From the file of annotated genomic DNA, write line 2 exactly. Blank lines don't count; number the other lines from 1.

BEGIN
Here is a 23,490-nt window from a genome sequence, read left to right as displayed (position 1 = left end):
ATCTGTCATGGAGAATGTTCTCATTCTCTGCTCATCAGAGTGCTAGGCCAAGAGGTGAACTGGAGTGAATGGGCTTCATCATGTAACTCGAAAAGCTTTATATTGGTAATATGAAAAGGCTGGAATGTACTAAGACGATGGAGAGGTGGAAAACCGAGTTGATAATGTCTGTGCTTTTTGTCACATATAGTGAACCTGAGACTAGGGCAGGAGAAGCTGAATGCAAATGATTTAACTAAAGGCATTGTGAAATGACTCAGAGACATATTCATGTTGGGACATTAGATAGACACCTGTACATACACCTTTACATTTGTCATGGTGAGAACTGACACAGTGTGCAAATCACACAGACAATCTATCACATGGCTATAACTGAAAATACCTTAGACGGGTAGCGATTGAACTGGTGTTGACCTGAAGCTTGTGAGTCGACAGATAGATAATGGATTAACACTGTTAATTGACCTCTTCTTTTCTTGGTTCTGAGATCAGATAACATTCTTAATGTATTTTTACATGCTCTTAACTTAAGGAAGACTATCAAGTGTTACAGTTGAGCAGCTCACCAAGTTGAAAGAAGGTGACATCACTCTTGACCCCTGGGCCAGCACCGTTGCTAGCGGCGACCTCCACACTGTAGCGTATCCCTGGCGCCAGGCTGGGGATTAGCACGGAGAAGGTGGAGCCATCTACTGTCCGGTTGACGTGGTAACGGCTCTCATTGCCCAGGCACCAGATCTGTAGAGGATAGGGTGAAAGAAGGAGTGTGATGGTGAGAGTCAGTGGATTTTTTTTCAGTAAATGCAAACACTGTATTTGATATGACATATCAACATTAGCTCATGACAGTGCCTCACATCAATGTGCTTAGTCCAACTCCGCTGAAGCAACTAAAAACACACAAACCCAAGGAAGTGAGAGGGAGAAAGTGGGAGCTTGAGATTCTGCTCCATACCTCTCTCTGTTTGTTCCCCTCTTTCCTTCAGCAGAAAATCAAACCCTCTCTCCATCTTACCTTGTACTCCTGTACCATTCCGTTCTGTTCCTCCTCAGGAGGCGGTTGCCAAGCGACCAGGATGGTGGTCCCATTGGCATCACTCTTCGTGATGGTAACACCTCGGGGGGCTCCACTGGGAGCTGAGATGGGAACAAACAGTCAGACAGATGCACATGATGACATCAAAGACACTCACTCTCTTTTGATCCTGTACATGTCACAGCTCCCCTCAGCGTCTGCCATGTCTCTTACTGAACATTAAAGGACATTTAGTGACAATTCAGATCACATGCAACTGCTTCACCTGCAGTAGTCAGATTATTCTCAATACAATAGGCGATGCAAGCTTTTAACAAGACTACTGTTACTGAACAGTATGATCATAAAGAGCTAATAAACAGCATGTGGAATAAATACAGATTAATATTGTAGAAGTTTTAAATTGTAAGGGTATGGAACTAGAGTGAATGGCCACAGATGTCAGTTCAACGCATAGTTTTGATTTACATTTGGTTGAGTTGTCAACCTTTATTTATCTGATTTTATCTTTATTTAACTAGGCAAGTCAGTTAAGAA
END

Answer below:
ATCTGTCATGGAGAATGTTCTCATTCTCTGCTCATCAGAGTGCTAGGCCAAGAGGTGAACTGGAGTGAATGGGCTTCATCATGTAACTCGAAAAGCTTTATATTGGTAATATGAAAAGGCTGGAATGTACTAAGACGATGGAGAGGTGGAAAACCGAGTTGATAATGTCTGTGCTTTTTGTCACATATAGTGAACCTGAGACTAGGGCAGGAGAAGCTGAATGCAAATGATTTAACTAAAGGCATTGTGAAATGACTCAGAGACATATTCATGTTGGGACATTAGATAGACACCTGTACATACACCTTTACATTTGTCATGGTGAGAACTGACACAGTGTGCAAATCACACAGACAATCTATCACATGGCTATAACTGAAAATACCTTAGACGGGTAGCGATTGAACTGGTGTTGACCTGAAGCTTGTGAGTCGACAGATAGATAATGGATTAACACTGTTAATTGACCTCTTCTTTTCTTGGTTCTGAGATCAGATAACATTCTTAATGTATTTTTACATGCTCTTAACTTAAGGAAGACTATCAAGTGTTACAGTTGAGCAGCTCACCAAGTTGAAAGAAGGTGACATCACTCTTGACCCCTGGGCCAGCACCGTTGCTAGCGGCGACCTCCACACTGTAGCGTATCCCTGGCGCCAGGCTGGGGATTAGCACGGAGAAGGTGGAGCCATCTACTGTCCGGTTGACGTGGTAACGGCTCTCATTGCCCAGGCACCAGATCTGTAGAGGATAGGGTGAAAGAAGGAGTGTGATGGTGAGAGTCAGTGGATTTTTTTTCAGTAAATGCAAACACTGTATTTGATATGACATATCAACATTAGCTCATGACAGTGCCTCACATCAATGTGCTTAGTCCAACTCCGCTGAAGCAACTAAAAACACACAAACCCAAGGAAGTGAGAGGGAGAAAGTGGGAGCTTGAGATTCTGCTCCATACCTCTCTCTGTTTGTTCCCCTCTTTCCTTCAGCAGAAAATCAAACCCTCTCTCCATCTTACCTTGTACTCCTGTACCATTCCGTTCTGTTCCTCCTCAGGAGGCGGTTGCCAAGCGACCAGGATGGTGGTCCCATTGGCATCACTCTTCGTGATGGTAACACCTCGGGGGGCTCCACTGGGAGCTGAGATGGGAACAAACAGTCAGACAGATGCACATGATGACATCAAAGACACTCACTCTCTTTTGATCCTGTACATGTCACAGCTCCCCTCAGCGTCTGCCATGTCTCTTACTGAACATTAAAGGACATTTAGTGACAATTCAGATCACATGCAACTGCTTCACCTGCAGTAGTCAGATTATTCTCAATACAATAGGCGATGCAAGCTTTTAACAAGACTACTGTTACTGAACAGTATGATCATAAAGAGCTAATAAACAGCATGTGGAATAAATACAGATTAATATTGTAGAAGTTTTAAATTGTAAGGGTATGGAACTAGAGTGAATGGCCACAGATGTCAGTTCAACGCATAGTTTTGATTTACATTTGGTTGAGTTGTCAACCTTTATTTATCTGATTTTATCTTTATTTAACTAGGCAAGTCAGTTAAGAA